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Old World climbing fern (Lygodium microphyllum) has become one of the most serious ecological threats to the integrity of the greater Everglades ecosystem of south Florida. In this study, we analyzed the effects of Old World climbing fern on surfacesoil characteristics at invaded sites in Florida. We compared soil characteristics of six invaded and adjacent uninvaded plots at three different locations. Our results show that the fern can grow and thrive in a wide range of soil types and the impact on the soil was site specific with effects being more prominent in sites with low nutrient status. Additionally, there were significant differences in the soil nutrient status and microbial population in the invaded and uninvaded sites. Sites with Old World climbing fern had significantly higher nutrient concentrations that correlated with higher soil organic matter. Overall our results indicate that this exotic pest plant can potentially alter its below ground environment to its own benefit by enhancing the soil nutrient status by adding soil organic matter.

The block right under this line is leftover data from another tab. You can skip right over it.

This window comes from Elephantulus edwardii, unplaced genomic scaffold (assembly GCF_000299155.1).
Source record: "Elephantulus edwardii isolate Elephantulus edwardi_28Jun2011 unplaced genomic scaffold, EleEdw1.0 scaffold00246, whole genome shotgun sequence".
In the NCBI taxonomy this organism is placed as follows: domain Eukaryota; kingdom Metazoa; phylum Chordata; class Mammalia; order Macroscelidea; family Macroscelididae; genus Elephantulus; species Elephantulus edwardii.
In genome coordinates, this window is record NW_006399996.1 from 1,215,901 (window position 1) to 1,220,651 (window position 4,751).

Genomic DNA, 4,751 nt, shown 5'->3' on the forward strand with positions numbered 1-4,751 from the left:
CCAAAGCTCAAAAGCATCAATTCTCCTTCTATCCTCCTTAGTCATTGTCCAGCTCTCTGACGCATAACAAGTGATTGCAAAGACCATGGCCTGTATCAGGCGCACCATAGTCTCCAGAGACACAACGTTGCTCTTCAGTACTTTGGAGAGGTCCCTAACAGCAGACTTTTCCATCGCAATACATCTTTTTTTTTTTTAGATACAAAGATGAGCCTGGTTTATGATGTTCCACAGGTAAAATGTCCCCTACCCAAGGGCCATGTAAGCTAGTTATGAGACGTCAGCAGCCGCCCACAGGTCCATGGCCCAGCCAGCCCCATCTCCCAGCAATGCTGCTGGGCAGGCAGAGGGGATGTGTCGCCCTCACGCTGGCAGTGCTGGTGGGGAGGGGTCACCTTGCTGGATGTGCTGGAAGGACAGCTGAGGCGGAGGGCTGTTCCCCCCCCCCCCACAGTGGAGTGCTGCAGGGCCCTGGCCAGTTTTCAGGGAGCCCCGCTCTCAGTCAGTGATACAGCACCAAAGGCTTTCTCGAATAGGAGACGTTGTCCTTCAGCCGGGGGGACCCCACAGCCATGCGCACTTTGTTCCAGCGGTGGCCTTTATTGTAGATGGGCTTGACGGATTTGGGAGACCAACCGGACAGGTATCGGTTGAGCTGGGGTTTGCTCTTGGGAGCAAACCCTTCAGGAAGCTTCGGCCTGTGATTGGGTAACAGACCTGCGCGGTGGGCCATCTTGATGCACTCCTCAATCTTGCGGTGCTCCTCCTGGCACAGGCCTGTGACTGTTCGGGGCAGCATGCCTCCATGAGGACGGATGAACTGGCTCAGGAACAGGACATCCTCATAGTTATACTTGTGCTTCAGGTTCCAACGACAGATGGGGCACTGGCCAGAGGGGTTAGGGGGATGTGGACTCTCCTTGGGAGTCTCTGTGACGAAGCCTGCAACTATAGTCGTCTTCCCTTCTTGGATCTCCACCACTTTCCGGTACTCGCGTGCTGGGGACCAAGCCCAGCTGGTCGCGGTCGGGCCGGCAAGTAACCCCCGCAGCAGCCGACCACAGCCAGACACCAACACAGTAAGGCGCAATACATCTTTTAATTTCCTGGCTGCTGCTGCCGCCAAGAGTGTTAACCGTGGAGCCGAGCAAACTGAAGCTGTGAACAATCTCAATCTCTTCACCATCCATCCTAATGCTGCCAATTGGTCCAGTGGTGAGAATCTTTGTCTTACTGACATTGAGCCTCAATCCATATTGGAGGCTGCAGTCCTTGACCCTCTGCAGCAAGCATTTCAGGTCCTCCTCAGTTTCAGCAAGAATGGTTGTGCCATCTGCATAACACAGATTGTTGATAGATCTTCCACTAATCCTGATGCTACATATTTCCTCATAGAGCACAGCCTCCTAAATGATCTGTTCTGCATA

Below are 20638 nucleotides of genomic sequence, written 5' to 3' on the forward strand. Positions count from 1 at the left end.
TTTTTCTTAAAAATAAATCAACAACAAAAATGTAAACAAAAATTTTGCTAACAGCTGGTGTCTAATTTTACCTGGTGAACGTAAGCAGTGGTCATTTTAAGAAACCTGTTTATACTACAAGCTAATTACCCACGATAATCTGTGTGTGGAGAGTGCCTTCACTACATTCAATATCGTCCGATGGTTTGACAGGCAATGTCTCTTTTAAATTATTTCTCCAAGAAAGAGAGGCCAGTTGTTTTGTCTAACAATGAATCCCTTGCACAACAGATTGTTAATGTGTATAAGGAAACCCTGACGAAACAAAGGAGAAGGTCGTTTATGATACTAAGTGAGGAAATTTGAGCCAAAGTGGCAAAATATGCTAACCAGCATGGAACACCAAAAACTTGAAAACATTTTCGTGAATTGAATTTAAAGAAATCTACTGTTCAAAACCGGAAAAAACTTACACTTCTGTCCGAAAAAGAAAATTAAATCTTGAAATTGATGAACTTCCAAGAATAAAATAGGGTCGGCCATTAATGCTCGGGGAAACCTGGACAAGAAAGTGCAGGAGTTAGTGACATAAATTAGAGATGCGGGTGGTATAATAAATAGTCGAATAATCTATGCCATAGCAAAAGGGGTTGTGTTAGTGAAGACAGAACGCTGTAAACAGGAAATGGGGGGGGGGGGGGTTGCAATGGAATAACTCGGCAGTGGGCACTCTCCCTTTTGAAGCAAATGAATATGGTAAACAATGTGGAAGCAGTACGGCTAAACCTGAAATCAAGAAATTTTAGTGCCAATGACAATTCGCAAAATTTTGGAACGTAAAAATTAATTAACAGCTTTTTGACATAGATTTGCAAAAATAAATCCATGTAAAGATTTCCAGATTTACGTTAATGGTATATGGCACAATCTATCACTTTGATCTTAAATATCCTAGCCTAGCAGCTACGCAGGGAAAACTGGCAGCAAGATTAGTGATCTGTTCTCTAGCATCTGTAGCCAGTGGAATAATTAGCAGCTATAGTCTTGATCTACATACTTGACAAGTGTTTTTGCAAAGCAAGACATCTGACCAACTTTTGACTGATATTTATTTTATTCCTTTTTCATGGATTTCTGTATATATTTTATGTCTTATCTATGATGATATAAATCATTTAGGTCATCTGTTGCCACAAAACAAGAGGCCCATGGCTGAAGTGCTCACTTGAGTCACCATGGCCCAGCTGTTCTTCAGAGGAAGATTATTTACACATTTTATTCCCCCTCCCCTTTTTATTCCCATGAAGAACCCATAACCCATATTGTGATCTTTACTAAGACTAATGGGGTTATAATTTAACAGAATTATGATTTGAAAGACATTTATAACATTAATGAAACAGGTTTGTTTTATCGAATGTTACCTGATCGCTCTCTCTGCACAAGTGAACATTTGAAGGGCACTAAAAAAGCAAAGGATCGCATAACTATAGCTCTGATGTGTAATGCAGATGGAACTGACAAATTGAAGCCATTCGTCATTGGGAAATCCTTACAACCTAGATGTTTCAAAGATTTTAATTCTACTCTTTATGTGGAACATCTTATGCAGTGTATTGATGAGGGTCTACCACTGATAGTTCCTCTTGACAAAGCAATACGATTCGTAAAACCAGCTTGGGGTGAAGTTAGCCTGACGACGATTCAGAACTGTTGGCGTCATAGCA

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Creative Commons Attribution-NonCommercial 4.0 International License
This work is licensed under a Creative Commons Attribution-NonCommercial 4.0 International License

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Journal of soil science and plant nutrition





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